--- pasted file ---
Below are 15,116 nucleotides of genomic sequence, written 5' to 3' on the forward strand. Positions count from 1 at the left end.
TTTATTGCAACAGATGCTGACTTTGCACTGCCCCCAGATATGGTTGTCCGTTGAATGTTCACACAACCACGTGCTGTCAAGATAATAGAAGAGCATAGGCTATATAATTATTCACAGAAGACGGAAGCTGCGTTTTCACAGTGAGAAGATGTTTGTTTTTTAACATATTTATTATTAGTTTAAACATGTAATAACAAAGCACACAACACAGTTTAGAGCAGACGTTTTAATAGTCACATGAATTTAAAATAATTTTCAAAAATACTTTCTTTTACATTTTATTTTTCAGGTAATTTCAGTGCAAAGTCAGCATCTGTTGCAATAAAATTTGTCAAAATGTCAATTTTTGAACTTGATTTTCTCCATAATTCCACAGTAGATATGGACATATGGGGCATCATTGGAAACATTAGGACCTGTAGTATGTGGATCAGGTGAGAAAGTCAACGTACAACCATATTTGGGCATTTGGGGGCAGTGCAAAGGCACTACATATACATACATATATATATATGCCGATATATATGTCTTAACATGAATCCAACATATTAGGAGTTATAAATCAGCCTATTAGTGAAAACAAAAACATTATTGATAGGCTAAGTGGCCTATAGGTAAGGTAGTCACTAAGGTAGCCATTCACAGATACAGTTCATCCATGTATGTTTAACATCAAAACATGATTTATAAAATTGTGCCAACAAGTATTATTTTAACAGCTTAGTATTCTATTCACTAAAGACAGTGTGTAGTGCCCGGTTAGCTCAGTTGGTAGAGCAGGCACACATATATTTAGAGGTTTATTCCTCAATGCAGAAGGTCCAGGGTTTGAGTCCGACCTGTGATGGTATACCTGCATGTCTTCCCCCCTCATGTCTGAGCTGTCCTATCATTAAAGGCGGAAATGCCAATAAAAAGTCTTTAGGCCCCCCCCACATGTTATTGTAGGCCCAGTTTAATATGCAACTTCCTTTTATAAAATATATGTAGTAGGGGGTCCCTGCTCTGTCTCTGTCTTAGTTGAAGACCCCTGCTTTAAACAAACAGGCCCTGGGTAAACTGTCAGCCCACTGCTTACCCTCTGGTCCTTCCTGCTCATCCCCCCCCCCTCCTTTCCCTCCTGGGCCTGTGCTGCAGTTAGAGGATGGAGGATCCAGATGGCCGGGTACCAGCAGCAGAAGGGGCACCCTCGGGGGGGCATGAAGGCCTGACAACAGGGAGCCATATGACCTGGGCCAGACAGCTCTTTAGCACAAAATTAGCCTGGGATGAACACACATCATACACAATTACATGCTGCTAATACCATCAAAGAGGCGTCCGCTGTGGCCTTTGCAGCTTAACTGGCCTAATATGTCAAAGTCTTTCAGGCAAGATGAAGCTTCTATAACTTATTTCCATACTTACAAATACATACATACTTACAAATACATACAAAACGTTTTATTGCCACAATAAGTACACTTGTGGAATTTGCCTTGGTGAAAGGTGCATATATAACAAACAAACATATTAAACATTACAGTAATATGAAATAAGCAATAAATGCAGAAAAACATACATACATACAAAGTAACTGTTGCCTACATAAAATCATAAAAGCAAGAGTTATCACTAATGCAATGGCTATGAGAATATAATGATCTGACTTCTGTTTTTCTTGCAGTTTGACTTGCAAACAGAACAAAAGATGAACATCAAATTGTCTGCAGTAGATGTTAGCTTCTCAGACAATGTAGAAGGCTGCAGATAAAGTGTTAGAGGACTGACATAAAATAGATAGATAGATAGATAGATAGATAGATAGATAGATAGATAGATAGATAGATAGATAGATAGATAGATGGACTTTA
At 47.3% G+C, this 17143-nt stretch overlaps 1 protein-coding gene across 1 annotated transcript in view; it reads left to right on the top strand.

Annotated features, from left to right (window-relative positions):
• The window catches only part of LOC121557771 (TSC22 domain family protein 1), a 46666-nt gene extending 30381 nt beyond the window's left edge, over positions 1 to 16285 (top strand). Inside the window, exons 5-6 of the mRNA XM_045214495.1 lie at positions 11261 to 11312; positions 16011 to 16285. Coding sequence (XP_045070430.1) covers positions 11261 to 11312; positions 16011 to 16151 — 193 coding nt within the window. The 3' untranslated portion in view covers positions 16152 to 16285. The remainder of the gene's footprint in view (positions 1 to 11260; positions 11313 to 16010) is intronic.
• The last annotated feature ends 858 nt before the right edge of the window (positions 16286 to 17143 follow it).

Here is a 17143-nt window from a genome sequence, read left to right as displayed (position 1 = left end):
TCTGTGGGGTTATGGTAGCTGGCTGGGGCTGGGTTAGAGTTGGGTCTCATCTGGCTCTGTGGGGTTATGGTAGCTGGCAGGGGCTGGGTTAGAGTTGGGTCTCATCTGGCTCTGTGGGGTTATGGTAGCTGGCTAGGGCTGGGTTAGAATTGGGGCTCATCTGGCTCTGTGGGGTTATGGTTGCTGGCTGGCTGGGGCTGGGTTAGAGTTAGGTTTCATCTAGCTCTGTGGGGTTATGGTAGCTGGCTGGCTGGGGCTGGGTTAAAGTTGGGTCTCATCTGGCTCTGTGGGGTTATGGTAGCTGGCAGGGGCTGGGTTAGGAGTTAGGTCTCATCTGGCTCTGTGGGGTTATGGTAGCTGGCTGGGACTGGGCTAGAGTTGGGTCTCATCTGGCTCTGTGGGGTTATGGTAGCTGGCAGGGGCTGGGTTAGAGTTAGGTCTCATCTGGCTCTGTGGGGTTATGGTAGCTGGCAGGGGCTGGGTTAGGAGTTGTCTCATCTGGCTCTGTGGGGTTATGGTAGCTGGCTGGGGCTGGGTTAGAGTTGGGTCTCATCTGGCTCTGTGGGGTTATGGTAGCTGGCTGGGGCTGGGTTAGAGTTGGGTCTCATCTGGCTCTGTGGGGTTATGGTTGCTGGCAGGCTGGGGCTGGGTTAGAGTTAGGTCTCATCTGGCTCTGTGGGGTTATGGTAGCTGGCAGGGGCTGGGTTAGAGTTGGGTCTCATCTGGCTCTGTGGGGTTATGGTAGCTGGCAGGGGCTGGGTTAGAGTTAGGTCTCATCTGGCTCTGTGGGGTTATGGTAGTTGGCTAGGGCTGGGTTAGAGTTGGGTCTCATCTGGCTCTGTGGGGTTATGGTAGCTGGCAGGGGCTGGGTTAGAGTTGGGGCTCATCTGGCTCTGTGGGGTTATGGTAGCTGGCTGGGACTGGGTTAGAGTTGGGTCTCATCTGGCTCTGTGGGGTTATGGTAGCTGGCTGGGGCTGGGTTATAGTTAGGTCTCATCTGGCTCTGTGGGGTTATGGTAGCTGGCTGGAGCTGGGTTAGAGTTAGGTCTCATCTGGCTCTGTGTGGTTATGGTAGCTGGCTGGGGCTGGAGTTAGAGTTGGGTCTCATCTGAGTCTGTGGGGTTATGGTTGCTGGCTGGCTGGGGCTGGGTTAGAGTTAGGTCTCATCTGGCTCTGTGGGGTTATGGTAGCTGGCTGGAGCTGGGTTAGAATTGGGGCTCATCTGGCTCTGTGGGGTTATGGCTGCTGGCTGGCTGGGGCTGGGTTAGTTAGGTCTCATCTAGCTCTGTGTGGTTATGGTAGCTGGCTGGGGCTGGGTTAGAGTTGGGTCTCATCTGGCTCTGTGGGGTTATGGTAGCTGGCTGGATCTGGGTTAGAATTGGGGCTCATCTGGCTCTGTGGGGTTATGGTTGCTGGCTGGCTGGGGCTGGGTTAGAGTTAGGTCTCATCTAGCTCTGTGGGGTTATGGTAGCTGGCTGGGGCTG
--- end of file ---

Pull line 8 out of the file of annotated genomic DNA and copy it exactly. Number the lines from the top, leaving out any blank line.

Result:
TCTGTGGGGTTATGGTAGCTGGCTGGGGCTGGGTTAGAGTTGGGTCTCATCTGGCTCTGTGGGGTTATGGTAGCTGGCAGGGGCTGGGTTAGAGTTGGGTCTCATCTGGCTCTGTGGGGTTATGGTAGCTGGCTAGGGCTGGGTTAGAATTGGGGCTCATCTGGCTCTGTGGGGTTATGGTTGCTGGCTGGCTGGGGCTGGGTTAGAGTTAGGTTTCATCTAGCTCTGTGGGGTTATGGTAGCTGGCTGGCTGGGGCTGGGTTAAAGTTGGGTCTCATCTGGCTCTGTGGGGTTATGGTAGCTGGCAGGGGCTGGGTTAGGAGTTAGGTCTCATCTGGCTCTGTGGGGTTATGGTAGCTGGCTGGGACTGGGCTAGAGTTGGGTCTCATCTGGCTCTGTGGGGTTATGGTAGCTGGCAGGGGCTGGGTTAGAGTTAGGTCTCATCTGGCTCTGTGGGGTTATGGTAGCTGGCAGGGGCTGGGTTAGGAGTTGTCTCATCTGGCTCTGTGGGGTTATGGTAGCTGGCTGGGGCTGGGTTAGAGTTGGGTCTCATCTGGCTCTGTGGGGTTATGGTAGCTGGCTGGGGCTGGGTTAGAGTTGGGTCTCATCTGGCTCTGTGGGGTTATGGTTGCTGGCAGGCTGGGGCTGGGTTAGAGTTAGGTCTCATCTGGCTCTGTGGGGTTATGGTAGCTGGCAGGGGCTGGGTTAGAGTTGGGTCTCATCTGGCTCTGTGGGGTTATGGTAGCTGGCAGGGGCTGGGTTAGAGTTAGGTCTCATCTGGCTCTGTGGGGTTATGGTAGTTGGCTAGGGCTGGGTTAGAGTTGGGTCTCATCTGGCTCTGTGGGGTTATGGTAGCTGGCAGGGGCTGGGTTAGAGTTGGGGCTCATCTGGCTCTGTGGGGTTATGGTAGCTGGCTGGGACTGGGTTAGAGTTGGGTCTCATCTGGCTCTGTGGGGTTATGGTAGCTGGCTGGGGCTGGGTTATAGTTAGGTCTCATCTGGCTCTGTGGGGTTATGGTAGCTGGCTGGAGCTGGGTTAGAGTTAGGTCTCATCTGGCTCTGTGTGGTTATGGTAGCTGGCTGGGGCTGGAGTTAGAGTTGGGTCTCATCTGAGTCTGTGGGGTTATGGTTGCTGGCTGGCTGGGGCTGGGTTAGAGTTAGGTCTCATCTGGCTCTGTGGGGTTATGGTAGCTGGCTGGAGCTGGGTTAGAATTGGGGCTCATCTGGCTCTGTGGGGTTATGGCTGCTGGCTGGCTGGGGCTGGGTTAGTTAGGTCTCATCTAGCTCTGTGTGGTTATGGTAGCTGGCTGGGGCTGGGTTAGAGTTGGGTCTCATCTGGCTCTGTGGGGTTATGGTAGCTGGCTGGATCTGGGTTAGAATTGGGGCTCATCTGGCTCTGTGGGGTTATGGTTGCTGGCTGGCTGGGGCTGGGTTAGAGTTAGGTCTCATCTAGCTCTGTGGGGTTATGGTAGCTGGCTGGGGCTG